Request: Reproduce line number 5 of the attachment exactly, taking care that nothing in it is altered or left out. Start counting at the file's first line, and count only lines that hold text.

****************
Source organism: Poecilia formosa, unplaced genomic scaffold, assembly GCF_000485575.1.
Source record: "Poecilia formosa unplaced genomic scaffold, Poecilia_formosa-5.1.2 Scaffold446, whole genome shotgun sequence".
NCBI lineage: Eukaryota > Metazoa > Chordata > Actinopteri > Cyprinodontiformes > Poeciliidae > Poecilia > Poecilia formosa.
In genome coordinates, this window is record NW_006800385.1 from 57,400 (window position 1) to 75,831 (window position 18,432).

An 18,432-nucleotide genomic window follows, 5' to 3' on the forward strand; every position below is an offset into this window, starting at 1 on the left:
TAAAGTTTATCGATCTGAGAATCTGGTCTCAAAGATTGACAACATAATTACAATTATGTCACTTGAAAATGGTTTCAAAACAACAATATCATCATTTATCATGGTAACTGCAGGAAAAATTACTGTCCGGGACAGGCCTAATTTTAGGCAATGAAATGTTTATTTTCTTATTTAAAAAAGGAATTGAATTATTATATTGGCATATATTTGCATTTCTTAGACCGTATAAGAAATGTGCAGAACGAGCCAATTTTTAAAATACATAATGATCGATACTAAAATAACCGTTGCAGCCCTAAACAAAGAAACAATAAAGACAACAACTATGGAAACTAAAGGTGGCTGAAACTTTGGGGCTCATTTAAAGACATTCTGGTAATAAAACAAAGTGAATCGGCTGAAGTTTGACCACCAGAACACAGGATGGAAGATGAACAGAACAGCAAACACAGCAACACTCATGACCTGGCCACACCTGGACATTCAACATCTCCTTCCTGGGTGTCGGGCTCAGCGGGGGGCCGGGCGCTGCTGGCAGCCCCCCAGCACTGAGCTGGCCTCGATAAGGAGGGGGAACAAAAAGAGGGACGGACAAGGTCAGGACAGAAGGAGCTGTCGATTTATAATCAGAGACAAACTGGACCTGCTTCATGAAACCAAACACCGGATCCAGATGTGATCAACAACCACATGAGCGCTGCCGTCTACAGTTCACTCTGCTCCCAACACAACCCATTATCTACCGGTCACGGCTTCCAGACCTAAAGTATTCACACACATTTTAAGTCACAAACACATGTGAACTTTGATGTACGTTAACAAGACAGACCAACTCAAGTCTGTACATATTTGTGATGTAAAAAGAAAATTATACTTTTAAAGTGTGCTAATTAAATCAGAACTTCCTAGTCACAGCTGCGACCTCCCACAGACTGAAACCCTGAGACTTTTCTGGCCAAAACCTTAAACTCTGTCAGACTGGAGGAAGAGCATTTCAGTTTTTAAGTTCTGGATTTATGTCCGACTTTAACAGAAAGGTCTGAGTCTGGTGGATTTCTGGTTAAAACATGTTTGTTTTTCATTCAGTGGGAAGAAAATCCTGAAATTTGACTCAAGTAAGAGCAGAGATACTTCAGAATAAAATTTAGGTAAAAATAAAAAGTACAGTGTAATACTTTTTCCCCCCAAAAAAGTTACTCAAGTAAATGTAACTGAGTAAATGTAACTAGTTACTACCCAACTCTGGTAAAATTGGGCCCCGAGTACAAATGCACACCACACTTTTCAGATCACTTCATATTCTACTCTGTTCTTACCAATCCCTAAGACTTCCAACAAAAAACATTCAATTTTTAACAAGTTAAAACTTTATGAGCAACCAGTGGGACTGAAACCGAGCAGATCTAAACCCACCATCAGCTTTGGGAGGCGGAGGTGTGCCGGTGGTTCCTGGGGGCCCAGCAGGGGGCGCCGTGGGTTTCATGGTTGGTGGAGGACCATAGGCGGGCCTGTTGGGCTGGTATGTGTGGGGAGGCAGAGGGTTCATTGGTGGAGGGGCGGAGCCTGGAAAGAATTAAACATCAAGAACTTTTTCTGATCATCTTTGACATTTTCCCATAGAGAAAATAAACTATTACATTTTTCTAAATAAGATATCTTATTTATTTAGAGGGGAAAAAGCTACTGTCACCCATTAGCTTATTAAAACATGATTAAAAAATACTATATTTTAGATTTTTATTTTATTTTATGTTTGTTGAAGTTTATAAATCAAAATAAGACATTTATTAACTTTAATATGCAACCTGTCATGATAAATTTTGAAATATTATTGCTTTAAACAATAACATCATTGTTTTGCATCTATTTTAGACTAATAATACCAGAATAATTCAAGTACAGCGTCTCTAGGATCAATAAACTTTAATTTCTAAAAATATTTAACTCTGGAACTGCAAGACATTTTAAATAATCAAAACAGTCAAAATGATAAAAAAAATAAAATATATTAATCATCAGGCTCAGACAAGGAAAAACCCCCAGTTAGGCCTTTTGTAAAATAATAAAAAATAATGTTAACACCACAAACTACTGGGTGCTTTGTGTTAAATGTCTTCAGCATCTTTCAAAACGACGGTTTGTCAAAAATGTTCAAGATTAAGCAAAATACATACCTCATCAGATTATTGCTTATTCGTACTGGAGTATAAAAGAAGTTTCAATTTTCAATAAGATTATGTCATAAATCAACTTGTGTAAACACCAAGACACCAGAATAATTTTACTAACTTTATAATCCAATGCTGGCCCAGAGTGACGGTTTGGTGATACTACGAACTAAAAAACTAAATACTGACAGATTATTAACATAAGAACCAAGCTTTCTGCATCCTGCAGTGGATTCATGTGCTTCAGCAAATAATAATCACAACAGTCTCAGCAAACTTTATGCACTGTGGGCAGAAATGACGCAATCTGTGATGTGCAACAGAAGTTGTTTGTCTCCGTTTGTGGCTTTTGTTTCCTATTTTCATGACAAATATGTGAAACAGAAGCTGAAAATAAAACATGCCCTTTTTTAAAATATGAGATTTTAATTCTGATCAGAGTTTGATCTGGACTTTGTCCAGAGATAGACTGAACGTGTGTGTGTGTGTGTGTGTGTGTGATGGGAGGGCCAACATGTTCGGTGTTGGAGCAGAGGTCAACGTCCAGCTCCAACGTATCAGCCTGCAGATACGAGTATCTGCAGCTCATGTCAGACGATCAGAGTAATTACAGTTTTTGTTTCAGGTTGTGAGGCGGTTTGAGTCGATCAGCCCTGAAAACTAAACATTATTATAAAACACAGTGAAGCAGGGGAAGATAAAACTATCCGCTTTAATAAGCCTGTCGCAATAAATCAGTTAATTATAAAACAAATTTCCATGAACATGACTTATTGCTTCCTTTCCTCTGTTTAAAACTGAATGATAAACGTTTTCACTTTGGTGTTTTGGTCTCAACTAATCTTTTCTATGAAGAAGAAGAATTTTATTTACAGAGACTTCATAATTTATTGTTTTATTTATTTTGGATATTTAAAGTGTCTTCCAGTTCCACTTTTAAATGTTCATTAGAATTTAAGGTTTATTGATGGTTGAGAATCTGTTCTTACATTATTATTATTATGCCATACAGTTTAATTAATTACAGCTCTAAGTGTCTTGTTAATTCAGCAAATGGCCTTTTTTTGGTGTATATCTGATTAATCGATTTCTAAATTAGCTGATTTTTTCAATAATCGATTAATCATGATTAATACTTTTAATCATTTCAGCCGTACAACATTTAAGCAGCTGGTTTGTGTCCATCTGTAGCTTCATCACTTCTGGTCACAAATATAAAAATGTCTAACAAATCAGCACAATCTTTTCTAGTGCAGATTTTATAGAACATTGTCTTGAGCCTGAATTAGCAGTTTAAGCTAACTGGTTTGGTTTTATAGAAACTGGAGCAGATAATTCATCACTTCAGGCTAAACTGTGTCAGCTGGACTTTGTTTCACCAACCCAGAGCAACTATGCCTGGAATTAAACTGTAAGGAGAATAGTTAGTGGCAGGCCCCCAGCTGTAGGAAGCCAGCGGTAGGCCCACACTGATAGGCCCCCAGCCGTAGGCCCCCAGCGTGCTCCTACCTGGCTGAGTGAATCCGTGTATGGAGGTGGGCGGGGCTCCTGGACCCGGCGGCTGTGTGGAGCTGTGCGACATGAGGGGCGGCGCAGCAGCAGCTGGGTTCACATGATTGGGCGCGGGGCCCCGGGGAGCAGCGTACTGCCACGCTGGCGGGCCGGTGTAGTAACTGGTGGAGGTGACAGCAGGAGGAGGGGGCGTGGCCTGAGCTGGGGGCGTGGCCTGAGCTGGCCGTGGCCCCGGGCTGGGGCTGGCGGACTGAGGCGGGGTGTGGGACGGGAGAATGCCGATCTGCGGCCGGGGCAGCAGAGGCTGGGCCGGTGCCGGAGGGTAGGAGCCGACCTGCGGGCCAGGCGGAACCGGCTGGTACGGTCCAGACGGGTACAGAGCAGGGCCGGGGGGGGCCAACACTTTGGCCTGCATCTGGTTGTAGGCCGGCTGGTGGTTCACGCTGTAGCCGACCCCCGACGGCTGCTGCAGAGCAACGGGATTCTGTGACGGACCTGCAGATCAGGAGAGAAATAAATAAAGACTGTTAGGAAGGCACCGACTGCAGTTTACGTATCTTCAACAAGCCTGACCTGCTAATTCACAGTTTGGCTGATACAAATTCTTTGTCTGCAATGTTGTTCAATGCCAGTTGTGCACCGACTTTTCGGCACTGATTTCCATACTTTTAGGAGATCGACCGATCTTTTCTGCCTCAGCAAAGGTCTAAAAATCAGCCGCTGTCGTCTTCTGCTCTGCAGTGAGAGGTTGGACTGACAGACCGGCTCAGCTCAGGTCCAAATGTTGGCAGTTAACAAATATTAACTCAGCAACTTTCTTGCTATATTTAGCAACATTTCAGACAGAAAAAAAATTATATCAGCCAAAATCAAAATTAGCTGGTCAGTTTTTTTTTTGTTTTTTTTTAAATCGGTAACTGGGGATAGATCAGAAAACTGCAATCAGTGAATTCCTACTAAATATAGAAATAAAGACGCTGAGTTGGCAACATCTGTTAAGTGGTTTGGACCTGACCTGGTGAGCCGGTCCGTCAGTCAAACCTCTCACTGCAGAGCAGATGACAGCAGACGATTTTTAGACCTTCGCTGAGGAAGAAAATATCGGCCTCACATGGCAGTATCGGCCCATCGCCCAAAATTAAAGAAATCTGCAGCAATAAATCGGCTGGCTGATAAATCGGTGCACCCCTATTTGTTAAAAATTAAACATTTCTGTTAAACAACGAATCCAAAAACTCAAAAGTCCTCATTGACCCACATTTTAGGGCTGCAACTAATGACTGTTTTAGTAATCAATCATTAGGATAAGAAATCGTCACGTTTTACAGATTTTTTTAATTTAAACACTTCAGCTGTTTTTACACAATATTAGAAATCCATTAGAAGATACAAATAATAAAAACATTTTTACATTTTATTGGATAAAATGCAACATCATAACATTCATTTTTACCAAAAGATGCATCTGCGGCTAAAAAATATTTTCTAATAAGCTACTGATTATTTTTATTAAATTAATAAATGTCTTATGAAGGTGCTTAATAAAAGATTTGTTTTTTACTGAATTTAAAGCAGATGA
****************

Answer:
An 18,432-nucleotide genomic window follows, 5' to 3' on the forward strand; every position below is an offset into this window, starting at 1 on the left: